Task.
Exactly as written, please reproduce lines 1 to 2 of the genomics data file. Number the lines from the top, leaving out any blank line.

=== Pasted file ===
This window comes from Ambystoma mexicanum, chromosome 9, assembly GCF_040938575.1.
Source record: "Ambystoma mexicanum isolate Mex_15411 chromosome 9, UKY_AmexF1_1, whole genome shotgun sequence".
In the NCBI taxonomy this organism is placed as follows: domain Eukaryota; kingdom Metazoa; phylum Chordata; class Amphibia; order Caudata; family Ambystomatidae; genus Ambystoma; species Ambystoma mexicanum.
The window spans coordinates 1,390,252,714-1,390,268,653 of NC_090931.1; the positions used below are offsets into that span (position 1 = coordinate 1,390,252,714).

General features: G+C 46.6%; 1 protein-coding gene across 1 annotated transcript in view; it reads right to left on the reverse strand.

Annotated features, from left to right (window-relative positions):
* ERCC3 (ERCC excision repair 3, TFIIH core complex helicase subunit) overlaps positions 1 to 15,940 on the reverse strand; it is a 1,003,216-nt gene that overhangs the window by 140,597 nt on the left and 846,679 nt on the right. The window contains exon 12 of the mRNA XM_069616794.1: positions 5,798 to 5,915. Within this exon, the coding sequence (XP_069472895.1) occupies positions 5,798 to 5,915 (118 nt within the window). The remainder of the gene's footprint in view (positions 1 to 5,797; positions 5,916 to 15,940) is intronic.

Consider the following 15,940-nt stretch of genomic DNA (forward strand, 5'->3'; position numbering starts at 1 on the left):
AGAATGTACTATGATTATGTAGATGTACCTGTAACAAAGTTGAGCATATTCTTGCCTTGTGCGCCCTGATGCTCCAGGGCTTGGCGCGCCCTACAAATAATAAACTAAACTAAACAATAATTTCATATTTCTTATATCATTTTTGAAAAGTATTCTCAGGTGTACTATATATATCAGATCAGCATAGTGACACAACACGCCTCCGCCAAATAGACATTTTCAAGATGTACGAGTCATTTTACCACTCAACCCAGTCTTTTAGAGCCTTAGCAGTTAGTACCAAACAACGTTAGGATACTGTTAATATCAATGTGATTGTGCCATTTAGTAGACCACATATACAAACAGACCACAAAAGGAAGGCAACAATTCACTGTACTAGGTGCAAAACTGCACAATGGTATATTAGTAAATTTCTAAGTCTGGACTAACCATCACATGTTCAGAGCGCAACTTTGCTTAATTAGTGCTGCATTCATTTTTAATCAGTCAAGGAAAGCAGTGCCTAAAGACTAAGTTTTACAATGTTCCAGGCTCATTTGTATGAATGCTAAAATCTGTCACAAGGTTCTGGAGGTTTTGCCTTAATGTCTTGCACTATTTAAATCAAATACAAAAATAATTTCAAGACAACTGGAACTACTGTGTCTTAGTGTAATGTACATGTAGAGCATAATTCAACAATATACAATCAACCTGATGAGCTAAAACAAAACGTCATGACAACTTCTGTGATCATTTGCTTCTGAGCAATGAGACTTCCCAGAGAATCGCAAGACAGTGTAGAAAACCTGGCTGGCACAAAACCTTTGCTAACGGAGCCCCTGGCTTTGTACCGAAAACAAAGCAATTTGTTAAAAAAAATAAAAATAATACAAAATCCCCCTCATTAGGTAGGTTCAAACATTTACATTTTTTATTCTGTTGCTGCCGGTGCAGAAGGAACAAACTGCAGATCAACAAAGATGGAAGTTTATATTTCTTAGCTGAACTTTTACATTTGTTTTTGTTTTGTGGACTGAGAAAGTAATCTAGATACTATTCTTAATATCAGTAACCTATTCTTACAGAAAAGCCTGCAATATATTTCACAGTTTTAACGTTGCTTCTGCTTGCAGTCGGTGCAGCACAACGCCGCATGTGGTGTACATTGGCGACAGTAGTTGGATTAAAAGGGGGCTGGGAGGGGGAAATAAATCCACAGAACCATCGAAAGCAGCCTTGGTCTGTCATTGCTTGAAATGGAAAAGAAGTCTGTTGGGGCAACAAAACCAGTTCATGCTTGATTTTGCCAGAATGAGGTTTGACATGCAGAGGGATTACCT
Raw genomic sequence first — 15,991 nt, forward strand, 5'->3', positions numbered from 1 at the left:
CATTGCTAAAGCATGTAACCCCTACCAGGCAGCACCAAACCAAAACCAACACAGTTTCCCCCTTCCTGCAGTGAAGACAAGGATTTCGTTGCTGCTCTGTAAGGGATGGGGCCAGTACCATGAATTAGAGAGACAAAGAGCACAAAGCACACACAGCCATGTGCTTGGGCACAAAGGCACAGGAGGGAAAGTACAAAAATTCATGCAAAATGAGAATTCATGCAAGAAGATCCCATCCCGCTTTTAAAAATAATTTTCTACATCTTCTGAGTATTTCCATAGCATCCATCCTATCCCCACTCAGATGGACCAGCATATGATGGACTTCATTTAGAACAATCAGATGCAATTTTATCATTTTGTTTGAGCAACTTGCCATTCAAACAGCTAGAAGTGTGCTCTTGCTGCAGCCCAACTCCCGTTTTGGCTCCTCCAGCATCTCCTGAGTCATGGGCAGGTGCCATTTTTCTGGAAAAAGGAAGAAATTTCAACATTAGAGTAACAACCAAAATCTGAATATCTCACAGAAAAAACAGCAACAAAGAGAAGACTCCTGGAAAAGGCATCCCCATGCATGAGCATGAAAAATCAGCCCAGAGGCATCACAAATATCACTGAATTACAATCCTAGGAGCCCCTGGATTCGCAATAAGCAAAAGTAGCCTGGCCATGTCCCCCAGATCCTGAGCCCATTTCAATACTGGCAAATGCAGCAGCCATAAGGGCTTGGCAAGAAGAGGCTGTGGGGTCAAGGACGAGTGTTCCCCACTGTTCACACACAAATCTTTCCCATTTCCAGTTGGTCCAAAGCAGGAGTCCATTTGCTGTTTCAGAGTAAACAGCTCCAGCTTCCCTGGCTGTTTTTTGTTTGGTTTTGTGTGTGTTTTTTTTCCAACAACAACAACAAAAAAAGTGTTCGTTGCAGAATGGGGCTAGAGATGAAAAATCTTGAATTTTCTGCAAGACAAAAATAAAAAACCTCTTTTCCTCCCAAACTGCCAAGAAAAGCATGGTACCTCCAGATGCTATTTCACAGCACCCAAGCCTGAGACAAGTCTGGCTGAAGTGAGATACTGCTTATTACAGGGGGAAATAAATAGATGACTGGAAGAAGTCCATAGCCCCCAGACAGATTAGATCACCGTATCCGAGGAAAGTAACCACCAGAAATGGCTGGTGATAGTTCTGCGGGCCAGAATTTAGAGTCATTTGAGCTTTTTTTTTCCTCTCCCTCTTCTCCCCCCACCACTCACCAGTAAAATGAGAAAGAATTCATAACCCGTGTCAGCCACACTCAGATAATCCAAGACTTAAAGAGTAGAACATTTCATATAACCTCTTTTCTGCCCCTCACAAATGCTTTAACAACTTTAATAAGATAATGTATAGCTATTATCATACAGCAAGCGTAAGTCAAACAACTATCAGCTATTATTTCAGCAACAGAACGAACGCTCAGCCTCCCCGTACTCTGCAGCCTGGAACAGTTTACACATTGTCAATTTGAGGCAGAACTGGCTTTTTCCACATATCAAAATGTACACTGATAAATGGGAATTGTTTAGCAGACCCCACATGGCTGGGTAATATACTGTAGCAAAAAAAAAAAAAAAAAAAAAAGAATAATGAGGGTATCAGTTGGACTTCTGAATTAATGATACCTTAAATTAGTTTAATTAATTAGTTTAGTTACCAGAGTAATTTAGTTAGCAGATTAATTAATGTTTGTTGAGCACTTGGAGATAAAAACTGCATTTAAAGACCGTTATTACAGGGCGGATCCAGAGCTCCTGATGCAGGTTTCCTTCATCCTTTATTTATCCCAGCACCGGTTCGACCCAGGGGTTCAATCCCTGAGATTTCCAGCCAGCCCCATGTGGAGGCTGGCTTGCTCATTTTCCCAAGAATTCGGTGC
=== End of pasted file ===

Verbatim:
This window comes from Ambystoma mexicanum, chromosome 9, assembly GCF_040938575.1.
Source record: "Ambystoma mexicanum isolate Mex_15411 chromosome 9, UKY_AmexF1_1, whole genome shotgun sequence".